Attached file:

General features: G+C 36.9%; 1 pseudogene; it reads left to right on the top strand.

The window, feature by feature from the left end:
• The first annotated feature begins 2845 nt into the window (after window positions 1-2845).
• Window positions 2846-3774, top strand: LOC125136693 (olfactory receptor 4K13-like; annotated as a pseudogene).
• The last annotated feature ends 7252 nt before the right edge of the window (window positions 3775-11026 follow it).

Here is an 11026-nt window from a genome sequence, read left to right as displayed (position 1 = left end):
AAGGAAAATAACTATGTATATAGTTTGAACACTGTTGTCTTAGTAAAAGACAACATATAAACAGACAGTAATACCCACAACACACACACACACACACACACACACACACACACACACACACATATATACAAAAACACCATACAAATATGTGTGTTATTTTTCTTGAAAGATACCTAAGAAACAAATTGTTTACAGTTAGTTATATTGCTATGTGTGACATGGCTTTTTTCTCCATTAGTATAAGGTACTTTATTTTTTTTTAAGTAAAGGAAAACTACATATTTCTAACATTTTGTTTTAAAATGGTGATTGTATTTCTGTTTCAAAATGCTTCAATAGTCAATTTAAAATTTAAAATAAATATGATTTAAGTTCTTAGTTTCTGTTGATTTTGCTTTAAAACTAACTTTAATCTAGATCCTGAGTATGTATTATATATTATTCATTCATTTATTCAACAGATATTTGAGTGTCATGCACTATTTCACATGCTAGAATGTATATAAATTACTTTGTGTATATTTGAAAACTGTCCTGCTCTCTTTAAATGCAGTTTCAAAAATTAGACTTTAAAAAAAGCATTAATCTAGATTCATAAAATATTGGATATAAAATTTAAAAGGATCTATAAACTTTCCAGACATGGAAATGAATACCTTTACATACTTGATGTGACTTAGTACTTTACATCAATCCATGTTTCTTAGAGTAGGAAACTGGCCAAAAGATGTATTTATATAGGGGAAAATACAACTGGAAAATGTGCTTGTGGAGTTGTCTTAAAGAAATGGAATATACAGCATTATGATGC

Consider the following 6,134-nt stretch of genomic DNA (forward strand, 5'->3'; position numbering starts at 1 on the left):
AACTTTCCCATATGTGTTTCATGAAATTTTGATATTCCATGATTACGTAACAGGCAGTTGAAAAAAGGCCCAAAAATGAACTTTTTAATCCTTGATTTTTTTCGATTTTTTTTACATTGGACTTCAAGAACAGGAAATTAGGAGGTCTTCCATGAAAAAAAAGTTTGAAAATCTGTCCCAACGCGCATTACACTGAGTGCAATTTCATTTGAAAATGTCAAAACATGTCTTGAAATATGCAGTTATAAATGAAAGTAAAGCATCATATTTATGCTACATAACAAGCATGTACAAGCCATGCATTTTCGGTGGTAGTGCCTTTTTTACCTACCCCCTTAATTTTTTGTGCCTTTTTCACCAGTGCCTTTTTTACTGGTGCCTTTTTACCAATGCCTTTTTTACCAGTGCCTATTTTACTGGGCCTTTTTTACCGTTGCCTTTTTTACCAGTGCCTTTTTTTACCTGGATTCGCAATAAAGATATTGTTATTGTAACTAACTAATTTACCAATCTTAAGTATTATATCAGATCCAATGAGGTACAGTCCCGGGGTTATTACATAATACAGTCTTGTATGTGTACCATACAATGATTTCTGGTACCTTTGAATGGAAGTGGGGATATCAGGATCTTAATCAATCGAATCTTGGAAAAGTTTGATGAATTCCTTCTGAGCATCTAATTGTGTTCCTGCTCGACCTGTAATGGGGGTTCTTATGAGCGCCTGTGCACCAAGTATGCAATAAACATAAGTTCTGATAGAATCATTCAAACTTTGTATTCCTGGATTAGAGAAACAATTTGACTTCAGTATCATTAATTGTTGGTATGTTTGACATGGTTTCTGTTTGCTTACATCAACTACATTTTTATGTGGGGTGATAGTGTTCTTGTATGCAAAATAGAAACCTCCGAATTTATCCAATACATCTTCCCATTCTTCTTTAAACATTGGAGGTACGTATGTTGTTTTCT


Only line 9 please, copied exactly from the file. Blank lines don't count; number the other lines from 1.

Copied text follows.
AACTTTCCCATATGTGTTTCATGAAATTTTGATATTCCATGATTACGTAACAGGCAGTTGAAAAAAGGCCCAAAAATGAACTTTTTAATCCTTGATTTTTTTCGATTTTTTTTACATTGGACTTCAAGAACAGGAAATTAGGAGGTCTTCCATGAAAAAAAAGTTTGAAAATCTGTCCCAACGCGCATTACACTGAGTGCAATTTCATTTGAAAATGTCAAAACATGTCTTGAAATATGCAGTTATAAATGAAAGTAAAGCATCATATTTATGCTACATAACAAGCATGTACAAGCCATGCATTTTCGGTGGTAGTGCCTTTTTTACCTACCCCCTTAATTTTTTGTGCCTTTTTCACCAGTGCCTTTTTTACTGGTGCCTTTTTACCAATGCCTTTTTTACCAGTGCCTATTTTACTGGGCCTTTTTTACCGTTGCCTTTTTTACCAGTGCCTTTTTTTACCTGGATTCGCAATAAAGATATTGTTATTGTAACTAACTAATTTACCAATCTTAAGTATTATATCAGATCCAATGAGGTACAGTCCCGGGGTTATTACATAATACAGTCTTGTATGTGTACCATACAATGATTTCTGGTACCTTTGAATGGAAGTGGGGATATCAGGATCTTAATCAATCGAATCTTGGAAAAGTTTGATGAATTCCTTCTGAGCATCTAATTGTGTTCCTGCTCGACCTGTAATGGGGGTTCTTATGAGCGCCTGTGCACCAAGTATGCAATAAACATAAGTTCTGATAGAATCATTCAAACTTTGTATTCCTGGATTAGAGAAACAATTTGACTTCAGTATCATTAATTGTTGGTATGTTTGACATGGTTTCTGTTTGCTTACATCAACTACATTTTTATGTGGGGTGATAGTGTTCTTGTATGCAAAATAGAAACCTCCGAATTTATCCAATACATCTTCCCATTCTTCTTTAAACATTGGAGGTACGTATGTTGTTTTCT